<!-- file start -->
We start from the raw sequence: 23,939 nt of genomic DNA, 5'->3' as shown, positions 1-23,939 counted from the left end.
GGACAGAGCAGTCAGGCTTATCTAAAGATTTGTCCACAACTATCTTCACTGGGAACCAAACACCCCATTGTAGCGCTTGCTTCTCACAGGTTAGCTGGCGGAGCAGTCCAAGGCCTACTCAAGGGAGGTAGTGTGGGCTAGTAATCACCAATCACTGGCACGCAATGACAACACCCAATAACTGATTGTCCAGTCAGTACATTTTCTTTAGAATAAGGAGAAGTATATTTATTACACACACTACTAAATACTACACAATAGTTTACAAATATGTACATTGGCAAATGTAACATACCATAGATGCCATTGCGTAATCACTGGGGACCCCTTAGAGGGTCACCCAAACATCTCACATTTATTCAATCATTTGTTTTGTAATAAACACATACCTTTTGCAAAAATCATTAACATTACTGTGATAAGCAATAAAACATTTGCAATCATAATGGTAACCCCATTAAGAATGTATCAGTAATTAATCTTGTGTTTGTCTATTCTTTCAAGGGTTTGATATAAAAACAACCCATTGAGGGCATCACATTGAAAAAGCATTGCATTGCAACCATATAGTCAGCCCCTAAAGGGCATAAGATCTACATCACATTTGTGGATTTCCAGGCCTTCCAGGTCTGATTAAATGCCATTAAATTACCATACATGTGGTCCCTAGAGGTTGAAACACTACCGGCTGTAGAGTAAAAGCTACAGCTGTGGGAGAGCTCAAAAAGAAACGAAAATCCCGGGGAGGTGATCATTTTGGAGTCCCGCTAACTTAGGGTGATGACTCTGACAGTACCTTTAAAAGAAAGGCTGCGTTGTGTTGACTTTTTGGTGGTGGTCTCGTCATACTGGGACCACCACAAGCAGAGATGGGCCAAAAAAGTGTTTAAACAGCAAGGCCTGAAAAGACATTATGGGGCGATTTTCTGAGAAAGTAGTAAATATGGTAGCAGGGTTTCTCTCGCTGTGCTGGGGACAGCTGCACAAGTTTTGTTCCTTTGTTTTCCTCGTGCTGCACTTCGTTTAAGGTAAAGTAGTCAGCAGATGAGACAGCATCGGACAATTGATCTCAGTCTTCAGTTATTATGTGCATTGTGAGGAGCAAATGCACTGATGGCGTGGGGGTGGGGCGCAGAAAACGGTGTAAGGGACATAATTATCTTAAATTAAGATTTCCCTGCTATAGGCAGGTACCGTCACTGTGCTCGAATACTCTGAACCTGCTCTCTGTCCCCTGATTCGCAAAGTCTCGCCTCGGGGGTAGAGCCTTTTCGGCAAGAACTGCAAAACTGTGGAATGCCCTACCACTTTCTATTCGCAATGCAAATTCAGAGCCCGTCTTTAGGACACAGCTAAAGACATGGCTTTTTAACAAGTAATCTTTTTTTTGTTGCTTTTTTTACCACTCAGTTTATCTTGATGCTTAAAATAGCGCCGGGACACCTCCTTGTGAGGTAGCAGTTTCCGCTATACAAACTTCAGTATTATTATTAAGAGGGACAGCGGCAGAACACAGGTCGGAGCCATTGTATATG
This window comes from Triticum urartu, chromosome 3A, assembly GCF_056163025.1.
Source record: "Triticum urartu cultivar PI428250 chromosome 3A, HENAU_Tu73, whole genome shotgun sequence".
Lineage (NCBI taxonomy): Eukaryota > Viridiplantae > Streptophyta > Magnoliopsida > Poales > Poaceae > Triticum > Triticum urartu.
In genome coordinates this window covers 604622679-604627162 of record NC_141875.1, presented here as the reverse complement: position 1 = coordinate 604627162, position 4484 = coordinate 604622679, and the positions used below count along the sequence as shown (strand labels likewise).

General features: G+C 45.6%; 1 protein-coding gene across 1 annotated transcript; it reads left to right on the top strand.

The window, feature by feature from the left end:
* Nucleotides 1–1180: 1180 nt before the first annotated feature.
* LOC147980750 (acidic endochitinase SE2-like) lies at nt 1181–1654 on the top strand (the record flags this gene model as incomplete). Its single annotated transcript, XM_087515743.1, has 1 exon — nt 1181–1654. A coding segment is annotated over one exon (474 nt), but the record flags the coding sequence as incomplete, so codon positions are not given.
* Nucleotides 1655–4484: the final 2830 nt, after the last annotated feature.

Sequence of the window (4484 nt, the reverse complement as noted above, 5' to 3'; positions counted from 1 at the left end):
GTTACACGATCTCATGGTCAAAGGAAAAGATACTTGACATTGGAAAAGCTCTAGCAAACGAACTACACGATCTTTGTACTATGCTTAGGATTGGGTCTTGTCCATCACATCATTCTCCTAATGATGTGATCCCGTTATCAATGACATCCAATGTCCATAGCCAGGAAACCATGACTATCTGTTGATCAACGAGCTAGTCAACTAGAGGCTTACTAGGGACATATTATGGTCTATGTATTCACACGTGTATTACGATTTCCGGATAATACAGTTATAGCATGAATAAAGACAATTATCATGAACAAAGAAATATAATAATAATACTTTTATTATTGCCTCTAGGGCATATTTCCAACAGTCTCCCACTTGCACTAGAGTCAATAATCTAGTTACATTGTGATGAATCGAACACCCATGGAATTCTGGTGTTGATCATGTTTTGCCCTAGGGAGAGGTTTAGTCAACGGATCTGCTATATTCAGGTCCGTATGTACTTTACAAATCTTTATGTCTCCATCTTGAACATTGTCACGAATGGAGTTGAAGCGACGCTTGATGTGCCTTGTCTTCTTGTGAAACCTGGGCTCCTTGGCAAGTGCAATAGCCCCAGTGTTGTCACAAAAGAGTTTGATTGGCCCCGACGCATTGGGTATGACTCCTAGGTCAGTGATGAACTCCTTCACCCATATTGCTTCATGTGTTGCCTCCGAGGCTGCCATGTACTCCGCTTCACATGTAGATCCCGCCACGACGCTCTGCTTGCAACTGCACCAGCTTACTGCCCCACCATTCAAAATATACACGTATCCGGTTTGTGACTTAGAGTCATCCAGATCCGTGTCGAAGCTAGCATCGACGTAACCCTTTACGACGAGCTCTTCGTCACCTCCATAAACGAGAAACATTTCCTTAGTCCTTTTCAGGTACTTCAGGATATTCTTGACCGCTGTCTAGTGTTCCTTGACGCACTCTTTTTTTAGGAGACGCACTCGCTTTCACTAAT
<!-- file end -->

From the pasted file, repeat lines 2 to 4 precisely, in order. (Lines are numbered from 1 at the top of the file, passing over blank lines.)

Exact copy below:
GGACAGAGCAGTCAGGCTTATCTAAAGATTTGTCCACAACTATCTTCACTGGGAACCAAACACCCCATTGTAGCGCTTGCTTCTCACAGGTTAGCTGGCGGAGCAGTCCAAGGCCTACTCAAGGGAGGTAGTGTGGGCTAGTAATCACCAATCACTGGCACGCAATGACAACACCCAATAACTGATTGTCCAGTCAGTACATTTTCTTTAGAATAAGGAGAAGTATATTTATTACACACACTACTAAATACTACACAATAGTTTACAAATATGTACATTGGCAAATGTAACATACCATAGATGCCATTGCGTAATCACTGGGGACCCCTTAGAGGGTCACCCAAACATCTCACATTTATTCAATCATTTGTTTTGTAATAAACACATACCTTTTGCAAAAATCATTAACATTACTGTGATAAGCAATAAAACATTTGCAATCATAATGGTAACCCCATTAAGAATGTATCAGTAATTAATCTTGTGTTTGTCTATTCTTTCAAGGGTTTGATATAAAAACAACCCATTGAGGGCATCACATTGAAAAAGCATTGCATTGCAACCATATAGTCAGCCCCTAAAGGGCATAAGATCTACATCACATTTGTGGATTTCCAGGCCTTCCAGGTCTGATTAAATGCCATTAAATTACCATACATGTGGTCCCTAGAGGTTGAAACACTACCGGCTGTAGAGTAAAAGCTACAGCTGTGGGAGAGCTCAAAAAGAAACGAAAATCCCGGGGAGGTGATCATTTTGGAGTCCCGCTAACTTAGGGTGATGACTCTGACAGTACCTTTAAAAGAAAGGCTGCGTTGTGTTGACTTTTTGGTGGTGGTCTCGTCATACTGGGACCACCACAAGCAGAGATGGGCCAAAAAAGTGTTTAAACAGCAAGGCCTGAAAAGACATTATGGGGCGATTTTCTGAGAAAGTAGTAAATATGGTAGCAGGGTTTCTCTCGCTGTGCTGGGGACAGCTGCACAAGTTTTGTTCCTTTGTTTTCCTCGTGCTGCACTTCGTTTAAGGTAAAGTAGTCAGCAGATGAGACAGCATCGGACAATTGATCTCAGTCTTCAGTTATTATGTGCATTGTGAGGAGCAAATGCACTGATGGCGTGGGGGTGGGGCGCAGAAAACGGTGTAAGGGACATAATTATCTTAAATTAAGATTTCCCTGCTATAGGCAGGTACCGTCACTGTGCTCGAATACTCTGAACCTGCTCTCTGTCCCCTGATTCGCAAAGTCTCGCCTCGGGGGTAGAGCCTTTTCGGCAAGAACTGCAAAACTGTGGAATGCCCTACCACTTTCTATTCGCAATGCAAATTCAGAGCCCGTCTTTAGGACACAGCTAAAGACATGGCTTTTTAACAAGTAATCTTTTTTTTGTTGCTTTTTTTACCACTCAGTTTATCTTGATGCTTAAAATAGCGCCGGGACACCTCCTTGTGAGGTAGCAGTTTCCGCTATACAAACTTCAGTATTATTATTAAGAGGGACAGCGGCAGAACACAGGTCGGAGCCATTGTATATG
This window comes from Triticum urartu, chromosome 3A, assembly GCF_056163025.1.
Source record: "Triticum urartu cultivar PI428250 chromosome 3A, HENAU_Tu73, whole genome shotgun sequence".